on logo to go to the HOME page
Loggerhead sea turtle
- Caretta caretta
Click on choice
of Loggerhead Sea Turtle
and body mass
- Typical habitats
- Nesting areas
- Nesting periods
- Nesting behaviour
- Egg number, size
- Size and weight
- Courtship and
- Sex determination
- Egg mortality
- Hatchling mortality
En - Loggerhead turtle; Fr
- Tortue caouanne; Sp - Caguama
Size (cm) and body mass (kg):
n.b. All figures are FAO (Food & Agriculture Organisation), unless otherwise
Figures for females were assumed to be obtained during nesting.
- Normal variation in Straight Carapace
Length (SCL) for a mature female:
- 81.5-105.3 cm; n=3502 ( n=number
- The SCL for mature females is
always over 70 cm.
- World variation: figures, unless
stated, are for mature females
- USA (South Carolina) 84.5-103
cm: mean 92.7 cm: n=18
- USA (Georgia) mean 95.9 cm: n=110
- USA (Florida) 74.9-109.2 cm: mean
92 cm: n=661
- USA (Broward county) mean 99.6
- Mexico (Quintana) 73-109cm: mean
90.5 cm: n=423 (females)
- Mexico (Quintana) 75.3-99.5 cm:
mean 86.5 cm: n=39 (males)
- Colombia (Buritaca) 70-102 cm:
mean 87.9cm: n=77
- Greece (Zakynthos) 70-93 cm:mean
81.5 cm: n=95
- Greece (Kiparissa) mean 78.6 cm:
69-91 cm: n=68 (Margaritoulis, 1987)
- Greece (SE Cephalonia) mean 76.6
cm: n=25 (Whitmore, C., pers. comm via Groombridge)
- Turkey (Dalyan) 55-74.6 cm (Geldiay
et al., 1982) - males and females caught at sea
- Spain (Balearics) 30-65 cm: n.b.
caught on longlines at sea (Mayol & Castello Mas, 1983)
- South Africa (Tongaland) 72.8-98.5
cm: mean 86.4 cm: n=1182
- South Africa (Natal) 75.2-90.5
cm: mean 81.6 cm: n=13
- Oman (Masirah islands) mean 91.2
cm : n=1378
- Australia (Heron islands) 86-102
- Japan (Shikoku) 72-107.5 cm: mean
89 cm: n=118
- Overall body mass in Kg:
- 65.7-101.4 kg: mean 75 kg: n=153
- World variation:
- Mexico (Quintana Roo) mean 65.7
kg: n=115 (females)
- Mexico (Quintana Roo) mean 101.4
kg: n=38 (males)
- Mediterranean (all) mean 105 kg:
- Greece (SE Cephalonia) mean 68
kg: 52-84 kg: n=12 (Whitmore, C., pers. comm via Groombridge)
- South Africa (Tongaland) mean
106.9 kg: n=31 (females)
- South Africa (Tongaland) mean
68 kg: n=13 (males)
- Heart shaped carapace, its width
about 80% of its length.
- Head is large and broad and takes
up 25% of carapace length.
- Strong horny beak and thicker
than other sea turtles.
- Carapace scutes are thin but very
hard and rough, often covered in barnacles.
- Five central plates or scutes.
- Fore flippers quite short and
thick, each with 2 claws.
- Rear flippers have 2 or 3 claws.
- Hatchlings and juveniles have
3 keels down carapace length formed from blunt spines
- Adults are generally evenly
covered on the top (dorsal) side.
- Top colour is reddish brown
with dark streaks in South African turtles.
- Orange-cream on their flanks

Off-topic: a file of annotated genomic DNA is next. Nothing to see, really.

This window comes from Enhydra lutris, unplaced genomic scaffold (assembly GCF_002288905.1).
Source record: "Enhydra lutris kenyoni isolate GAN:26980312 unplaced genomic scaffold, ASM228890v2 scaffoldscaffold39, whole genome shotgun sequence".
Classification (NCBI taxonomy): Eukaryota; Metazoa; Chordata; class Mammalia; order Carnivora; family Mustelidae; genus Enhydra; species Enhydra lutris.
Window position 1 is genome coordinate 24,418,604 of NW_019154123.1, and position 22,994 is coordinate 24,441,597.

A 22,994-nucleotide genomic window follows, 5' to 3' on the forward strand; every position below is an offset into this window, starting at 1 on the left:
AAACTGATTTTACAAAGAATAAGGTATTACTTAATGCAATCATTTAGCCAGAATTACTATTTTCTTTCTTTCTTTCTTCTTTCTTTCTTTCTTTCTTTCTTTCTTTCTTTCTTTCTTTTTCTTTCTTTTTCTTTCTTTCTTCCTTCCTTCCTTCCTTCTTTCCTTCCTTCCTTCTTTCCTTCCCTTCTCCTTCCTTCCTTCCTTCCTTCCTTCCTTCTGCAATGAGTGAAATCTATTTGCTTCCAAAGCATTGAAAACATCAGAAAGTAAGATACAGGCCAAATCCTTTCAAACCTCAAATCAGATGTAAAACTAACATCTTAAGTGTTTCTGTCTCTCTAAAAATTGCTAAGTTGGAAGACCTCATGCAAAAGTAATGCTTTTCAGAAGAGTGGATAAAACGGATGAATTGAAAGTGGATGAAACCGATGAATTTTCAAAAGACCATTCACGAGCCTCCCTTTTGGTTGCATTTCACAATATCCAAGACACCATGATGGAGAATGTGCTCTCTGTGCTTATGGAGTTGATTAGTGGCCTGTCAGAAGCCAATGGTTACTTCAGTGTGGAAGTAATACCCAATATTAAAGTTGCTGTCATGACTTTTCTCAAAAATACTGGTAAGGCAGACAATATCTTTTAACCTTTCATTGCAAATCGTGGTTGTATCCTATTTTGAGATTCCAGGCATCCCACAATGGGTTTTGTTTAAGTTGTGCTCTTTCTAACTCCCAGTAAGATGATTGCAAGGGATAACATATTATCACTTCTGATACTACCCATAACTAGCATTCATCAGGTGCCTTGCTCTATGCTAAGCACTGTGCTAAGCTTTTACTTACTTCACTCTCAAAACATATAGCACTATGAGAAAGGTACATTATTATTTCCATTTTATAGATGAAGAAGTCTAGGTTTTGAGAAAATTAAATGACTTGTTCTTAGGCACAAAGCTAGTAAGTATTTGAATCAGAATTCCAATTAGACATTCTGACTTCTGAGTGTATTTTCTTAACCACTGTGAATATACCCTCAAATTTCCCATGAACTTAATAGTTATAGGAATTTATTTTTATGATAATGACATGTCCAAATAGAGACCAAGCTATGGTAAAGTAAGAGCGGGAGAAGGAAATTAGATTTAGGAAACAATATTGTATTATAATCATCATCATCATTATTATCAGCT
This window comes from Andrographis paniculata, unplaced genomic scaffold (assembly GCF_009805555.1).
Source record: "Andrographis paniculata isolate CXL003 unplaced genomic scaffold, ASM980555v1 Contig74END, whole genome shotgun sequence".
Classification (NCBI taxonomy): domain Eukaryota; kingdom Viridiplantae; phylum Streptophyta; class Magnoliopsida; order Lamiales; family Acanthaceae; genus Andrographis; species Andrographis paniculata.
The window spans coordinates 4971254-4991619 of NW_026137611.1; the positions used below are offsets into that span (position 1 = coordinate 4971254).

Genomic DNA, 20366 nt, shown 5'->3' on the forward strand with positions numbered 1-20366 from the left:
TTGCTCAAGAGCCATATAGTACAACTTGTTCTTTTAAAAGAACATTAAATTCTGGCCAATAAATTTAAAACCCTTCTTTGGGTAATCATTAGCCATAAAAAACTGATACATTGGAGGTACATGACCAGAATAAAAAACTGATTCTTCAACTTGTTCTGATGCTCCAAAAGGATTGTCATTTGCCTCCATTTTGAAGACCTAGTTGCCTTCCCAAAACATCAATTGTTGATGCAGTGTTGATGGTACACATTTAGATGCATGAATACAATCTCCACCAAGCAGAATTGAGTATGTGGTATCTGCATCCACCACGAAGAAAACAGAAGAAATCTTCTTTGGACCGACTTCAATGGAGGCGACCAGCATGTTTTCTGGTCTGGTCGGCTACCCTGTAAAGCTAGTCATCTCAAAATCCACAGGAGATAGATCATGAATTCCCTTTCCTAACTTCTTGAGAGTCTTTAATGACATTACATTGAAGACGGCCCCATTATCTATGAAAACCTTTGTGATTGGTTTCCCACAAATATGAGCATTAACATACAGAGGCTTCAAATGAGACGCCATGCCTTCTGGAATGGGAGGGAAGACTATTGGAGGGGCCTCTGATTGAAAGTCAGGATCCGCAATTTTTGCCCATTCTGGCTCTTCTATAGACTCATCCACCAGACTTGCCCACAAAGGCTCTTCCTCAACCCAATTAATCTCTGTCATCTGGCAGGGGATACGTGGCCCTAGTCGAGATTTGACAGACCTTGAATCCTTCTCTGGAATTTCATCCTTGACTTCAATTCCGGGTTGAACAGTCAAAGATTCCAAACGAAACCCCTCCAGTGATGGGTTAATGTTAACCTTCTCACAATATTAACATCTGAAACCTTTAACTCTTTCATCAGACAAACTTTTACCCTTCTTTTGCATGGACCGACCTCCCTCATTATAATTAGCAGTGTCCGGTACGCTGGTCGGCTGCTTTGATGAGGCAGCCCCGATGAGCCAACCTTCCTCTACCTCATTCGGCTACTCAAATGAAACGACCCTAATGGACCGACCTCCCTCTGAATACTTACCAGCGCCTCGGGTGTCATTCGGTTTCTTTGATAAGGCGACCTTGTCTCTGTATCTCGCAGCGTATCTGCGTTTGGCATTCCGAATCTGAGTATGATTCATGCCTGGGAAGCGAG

- Orange-cream on underside
- Hatchlings are dark-brown
on top with pale brown margins to flippers and underside
- Widely distributed in coastal
tropical and subtropical waters (16-20 degrees C).
- Loggerheads can wander into temperate
waters to the edge of warm currents.
- Some can migrate long distances
in warm currents - Gulf Stream in the Northern Atlantic.
- They can survive in a variety
of different environments e.g.
Brackish water of coastal lagoons and river mouths; open sea.
- Often get spring-summer feeding
grounds for juveniles, sub-adults and some adults.
- In the winter, they can remain
buried in the mud of quite deep water.
- Limit of distribution is temperature
- Rarely survives in water below
10 degrees C.
- In cold waters they become stunned
and drift helplessly.
- In some warm years they can get
into northern waters e.g. Murmansk and Barent Sea.
here to go to World Distribution Maps
Habitat and Biology:
Threats to survival:
- Typical habitats:
- Mainly found on the continental
shores of warm, shallow seas. Also found around some islands such as Zakynthos
in Greece. Most aggregate just off nesting beaches prior to the nesting season
(the time varies greatly depending on location). Loggerheads are the only
Sea Turtles that can nest successfully outside of the tropics although the
water temperature has to be above 20 degrees C.
- After nesting, adults disperse
to feeding grounds. Outside of the Mediterranean, migratory routes are not
clearly defined although hatchlings are thought to follow the warm currents
such as the Gulf Stream. Hatchlings and juveniles often congregate at sea
fronts (the meeting of oceanic currents) where food and floating animals gather.
Even some suggestions that they get trapped in these currents and only emerge
back on their natal beaches once the circuit has been completed - mature and
ready to breed!
- Loggerheads can migrate across
large distances: one that had nested and been tagged on a beach in Florida
was recaptured less than 10 months later, 2,400 km away in the Dominican Republic!
- The time elapsed (a year or more)
that the hatchlings stay feeding in these areas are called the Lost years.
They are thought to drift within the large mats of sargassum weed.
- Mediterranean loggerheads rarely
leave their enclosed sea and are thought to be a genetically isolated population.
There is some evidence of recruitment via Gibralter and Suez, although this